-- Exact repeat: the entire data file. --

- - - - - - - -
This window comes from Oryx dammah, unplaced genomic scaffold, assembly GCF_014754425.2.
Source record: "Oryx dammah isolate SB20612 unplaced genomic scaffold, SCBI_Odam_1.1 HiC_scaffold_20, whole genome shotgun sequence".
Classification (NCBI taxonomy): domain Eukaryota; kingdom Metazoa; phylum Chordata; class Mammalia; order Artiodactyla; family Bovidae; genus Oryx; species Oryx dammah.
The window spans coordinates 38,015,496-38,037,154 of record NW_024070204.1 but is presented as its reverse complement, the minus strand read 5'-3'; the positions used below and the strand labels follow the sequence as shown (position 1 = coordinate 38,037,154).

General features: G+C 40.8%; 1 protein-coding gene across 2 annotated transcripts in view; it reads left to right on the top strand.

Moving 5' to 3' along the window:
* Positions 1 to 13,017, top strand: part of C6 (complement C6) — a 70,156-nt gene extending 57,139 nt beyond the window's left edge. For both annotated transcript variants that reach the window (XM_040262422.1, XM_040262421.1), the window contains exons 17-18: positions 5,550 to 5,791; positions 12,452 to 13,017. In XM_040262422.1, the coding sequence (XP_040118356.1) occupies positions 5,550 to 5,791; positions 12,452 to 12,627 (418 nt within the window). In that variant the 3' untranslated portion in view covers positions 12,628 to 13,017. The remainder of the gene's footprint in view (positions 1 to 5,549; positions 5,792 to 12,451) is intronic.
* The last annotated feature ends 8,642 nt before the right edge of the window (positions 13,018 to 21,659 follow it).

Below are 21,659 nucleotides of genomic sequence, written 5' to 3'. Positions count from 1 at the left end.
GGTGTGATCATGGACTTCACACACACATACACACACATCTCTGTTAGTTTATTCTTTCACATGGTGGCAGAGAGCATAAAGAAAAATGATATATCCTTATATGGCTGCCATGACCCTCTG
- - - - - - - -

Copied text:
This window comes from Oryx dammah, unplaced genomic scaffold, assembly GCF_014754425.2.
Source record: "Oryx dammah isolate SB20612 unplaced genomic scaffold, SCBI_Odam_1.1 HiC_scaffold_20, whole genome shotgun sequence".
Classification (NCBI taxonomy): domain Eukaryota; kingdom Metazoa; phylum Chordata; class Mammalia; order Artiodactyla; family Bovidae; genus Oryx; species Oryx dammah.
The window spans coordinates 38,015,496-38,037,154 of record NW_024070204.1 but is presented as its reverse complement, the minus strand read 5'-3'; the positions used below and the strand labels follow the sequence as shown (position 1 = coordinate 38,037,154).

General features: G+C 40.8%; 1 protein-coding gene across 2 annotated transcripts in view; it reads left to right on the top strand.

Moving 5' to 3' along the window:
* Positions 1 to 13,017, top strand: part of C6 (complement C6) — a 70,156-nt gene extending 57,139 nt beyond the window's left edge. For both annotated transcript variants that reach the window (XM_040262422.1, XM_040262421.1), the window contains exons 17-18: positions 5,550 to 5,791; positions 12,452 to 13,017. In XM_040262422.1, the coding sequence (XP_040118356.1) occupies positions 5,550 to 5,791; positions 12,452 to 12,627 (418 nt within the window). In that variant the 3' untranslated portion in view covers positions 12,628 to 13,017. The remainder of the gene's footprint in view (positions 1 to 5,549; positions 5,792 to 12,451) is intronic.
* The last annotated feature ends 8,642 nt before the right edge of the window (positions 13,018 to 21,659 follow it).

Below are 21,659 nucleotides of genomic sequence, written 5' to 3'. Positions count from 1 at the left end.
GGTGTGATCATGGACTTCACACACACATACACACACATCTCTGTTAGTTTATTCTTTCACATGGTGGCAGAGAGCATAAAGAAAAATGATATATCCTTATATGGCTGCCATGACCCTCTG